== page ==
The firm, Marks Sattin, reports it surveyed 476 hiring managers in the accounting, banking and finance, insurance, and wealth management industries in Australia and found that three-quarters of those aged over 50 felt they had encountered age discrimination. Older workers were perceived as “resistant to change” (67 per cent), and “slow to learn” (37 per cent). Sattin reports that age discrimination was twice as prevalent as gender discrimination,.
Leuan William, director of Marks Sattins, called age discrimination the “white elephant in the room.” She said there were discussions around gender discrimination but age discrimination flew under the radar. “The result is a substantial number of mature candidates who are unable to get jobs, despite immense qualifications and experience. Australia needs to eradicate the stereotypes and adopt a pro-mature workforce culture,” Williams said.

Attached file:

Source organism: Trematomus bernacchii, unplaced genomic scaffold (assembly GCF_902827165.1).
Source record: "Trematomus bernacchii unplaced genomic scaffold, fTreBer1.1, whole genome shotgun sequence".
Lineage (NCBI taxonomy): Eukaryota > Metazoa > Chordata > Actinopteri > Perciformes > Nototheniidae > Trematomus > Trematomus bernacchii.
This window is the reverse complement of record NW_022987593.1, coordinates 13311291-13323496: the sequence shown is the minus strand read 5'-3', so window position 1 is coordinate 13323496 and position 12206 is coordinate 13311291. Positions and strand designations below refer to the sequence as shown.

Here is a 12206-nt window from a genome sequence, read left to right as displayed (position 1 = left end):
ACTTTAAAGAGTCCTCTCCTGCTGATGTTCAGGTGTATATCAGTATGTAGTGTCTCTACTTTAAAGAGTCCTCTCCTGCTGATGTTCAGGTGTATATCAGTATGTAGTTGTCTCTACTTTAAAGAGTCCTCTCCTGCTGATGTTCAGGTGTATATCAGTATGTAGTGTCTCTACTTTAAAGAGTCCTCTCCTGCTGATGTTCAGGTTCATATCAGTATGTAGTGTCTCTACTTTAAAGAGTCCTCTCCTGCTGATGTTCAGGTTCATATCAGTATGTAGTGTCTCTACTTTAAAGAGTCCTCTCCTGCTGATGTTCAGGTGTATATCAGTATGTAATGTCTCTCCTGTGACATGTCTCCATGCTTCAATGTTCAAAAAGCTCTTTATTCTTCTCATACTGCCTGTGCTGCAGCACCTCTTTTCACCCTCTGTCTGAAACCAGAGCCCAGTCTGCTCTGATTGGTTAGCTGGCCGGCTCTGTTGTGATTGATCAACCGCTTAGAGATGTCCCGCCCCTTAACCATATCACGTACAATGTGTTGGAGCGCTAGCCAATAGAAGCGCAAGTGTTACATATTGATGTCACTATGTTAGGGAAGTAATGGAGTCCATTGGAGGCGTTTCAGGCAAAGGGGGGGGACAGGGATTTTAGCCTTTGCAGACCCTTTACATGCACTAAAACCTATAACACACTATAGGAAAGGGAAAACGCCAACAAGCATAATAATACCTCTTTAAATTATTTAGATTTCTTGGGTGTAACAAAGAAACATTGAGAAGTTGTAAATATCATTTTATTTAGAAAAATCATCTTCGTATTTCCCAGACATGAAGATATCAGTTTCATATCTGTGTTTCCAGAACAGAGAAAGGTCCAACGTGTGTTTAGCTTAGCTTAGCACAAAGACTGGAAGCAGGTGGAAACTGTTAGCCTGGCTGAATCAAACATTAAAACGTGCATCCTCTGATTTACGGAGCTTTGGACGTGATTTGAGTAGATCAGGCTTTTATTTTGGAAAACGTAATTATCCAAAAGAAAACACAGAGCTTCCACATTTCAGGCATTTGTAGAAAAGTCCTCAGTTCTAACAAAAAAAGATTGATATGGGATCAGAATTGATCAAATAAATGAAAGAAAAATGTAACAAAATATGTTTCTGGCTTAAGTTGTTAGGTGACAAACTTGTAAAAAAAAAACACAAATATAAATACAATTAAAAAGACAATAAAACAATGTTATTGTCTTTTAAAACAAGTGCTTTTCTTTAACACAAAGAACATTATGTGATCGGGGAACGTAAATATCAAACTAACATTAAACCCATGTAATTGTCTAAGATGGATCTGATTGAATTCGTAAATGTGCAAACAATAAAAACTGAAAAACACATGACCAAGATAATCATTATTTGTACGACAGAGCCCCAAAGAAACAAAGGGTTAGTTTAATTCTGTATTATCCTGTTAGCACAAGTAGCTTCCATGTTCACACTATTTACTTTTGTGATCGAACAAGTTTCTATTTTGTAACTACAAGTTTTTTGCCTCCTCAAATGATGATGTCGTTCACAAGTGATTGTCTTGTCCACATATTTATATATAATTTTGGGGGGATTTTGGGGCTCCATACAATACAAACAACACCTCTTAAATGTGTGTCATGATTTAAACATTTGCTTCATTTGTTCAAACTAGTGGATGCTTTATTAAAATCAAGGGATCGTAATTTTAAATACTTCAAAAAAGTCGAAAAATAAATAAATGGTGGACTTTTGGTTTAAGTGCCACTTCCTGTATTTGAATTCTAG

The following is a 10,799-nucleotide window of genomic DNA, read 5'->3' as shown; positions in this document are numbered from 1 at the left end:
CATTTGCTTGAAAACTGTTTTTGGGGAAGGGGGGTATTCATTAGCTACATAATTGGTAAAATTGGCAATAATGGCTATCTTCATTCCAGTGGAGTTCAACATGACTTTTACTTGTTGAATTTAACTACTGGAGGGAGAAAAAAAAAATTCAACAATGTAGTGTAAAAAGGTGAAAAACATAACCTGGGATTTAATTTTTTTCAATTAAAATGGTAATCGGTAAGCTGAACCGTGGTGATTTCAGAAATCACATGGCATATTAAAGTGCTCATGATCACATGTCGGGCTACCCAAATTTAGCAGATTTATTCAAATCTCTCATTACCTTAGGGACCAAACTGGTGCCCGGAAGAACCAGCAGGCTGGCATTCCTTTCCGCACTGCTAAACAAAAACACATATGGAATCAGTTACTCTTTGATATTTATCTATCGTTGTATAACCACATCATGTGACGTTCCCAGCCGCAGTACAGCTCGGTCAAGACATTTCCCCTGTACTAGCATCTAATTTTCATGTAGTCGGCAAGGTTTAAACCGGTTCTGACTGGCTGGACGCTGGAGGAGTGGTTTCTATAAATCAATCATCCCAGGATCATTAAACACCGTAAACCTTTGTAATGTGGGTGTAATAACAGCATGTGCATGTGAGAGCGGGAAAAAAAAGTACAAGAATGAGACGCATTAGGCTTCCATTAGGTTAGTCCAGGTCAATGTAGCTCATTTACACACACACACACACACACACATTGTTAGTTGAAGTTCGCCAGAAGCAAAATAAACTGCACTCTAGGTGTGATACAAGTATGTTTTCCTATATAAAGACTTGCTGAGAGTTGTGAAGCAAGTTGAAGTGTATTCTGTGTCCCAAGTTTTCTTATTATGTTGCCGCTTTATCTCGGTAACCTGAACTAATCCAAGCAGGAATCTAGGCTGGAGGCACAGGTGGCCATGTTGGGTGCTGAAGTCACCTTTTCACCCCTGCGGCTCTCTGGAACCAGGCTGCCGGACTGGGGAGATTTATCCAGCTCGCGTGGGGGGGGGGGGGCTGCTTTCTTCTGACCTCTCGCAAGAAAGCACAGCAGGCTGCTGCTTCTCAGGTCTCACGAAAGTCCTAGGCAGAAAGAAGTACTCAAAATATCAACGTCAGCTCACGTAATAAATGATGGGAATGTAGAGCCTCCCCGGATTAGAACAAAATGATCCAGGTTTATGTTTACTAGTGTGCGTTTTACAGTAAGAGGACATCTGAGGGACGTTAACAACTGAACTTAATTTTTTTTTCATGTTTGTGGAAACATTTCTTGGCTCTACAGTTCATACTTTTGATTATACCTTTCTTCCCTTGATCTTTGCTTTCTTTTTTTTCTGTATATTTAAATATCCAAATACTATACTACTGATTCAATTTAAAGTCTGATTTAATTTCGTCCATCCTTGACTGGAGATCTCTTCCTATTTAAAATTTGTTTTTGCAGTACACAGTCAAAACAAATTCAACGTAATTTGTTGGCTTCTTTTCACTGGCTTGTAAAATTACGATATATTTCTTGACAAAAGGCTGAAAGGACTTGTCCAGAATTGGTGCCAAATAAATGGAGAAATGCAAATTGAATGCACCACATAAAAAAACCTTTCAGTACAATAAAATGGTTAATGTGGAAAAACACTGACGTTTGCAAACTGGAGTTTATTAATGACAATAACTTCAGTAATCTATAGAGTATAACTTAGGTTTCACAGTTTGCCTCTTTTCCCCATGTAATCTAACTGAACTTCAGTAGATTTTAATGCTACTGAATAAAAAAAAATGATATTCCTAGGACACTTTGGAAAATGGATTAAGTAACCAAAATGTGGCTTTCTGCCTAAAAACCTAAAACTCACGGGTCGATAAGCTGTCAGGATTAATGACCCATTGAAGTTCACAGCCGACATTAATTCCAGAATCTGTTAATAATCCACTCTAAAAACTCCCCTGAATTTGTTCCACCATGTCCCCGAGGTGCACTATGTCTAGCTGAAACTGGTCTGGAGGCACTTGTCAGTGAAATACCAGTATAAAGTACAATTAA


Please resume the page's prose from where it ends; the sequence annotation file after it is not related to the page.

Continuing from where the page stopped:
Age discrimination is estimated to cost the Australian economy over $48 billion a year.
Research shows that age discrimination in hiring is epidemic in the United States but widely ignored. Even the on-ongoing White House Conference on Aging has refused calls to address the problem, deciding instead to focus on “healthy aging.” The Conference is held once every ten years to address important issues around aging. One reason the Conference may have chosen to ignore age discrimination is that President Barack Obama signed an executive order in 2010 that allows federal agencies to discriminate against older workers and hire “recent graduates.”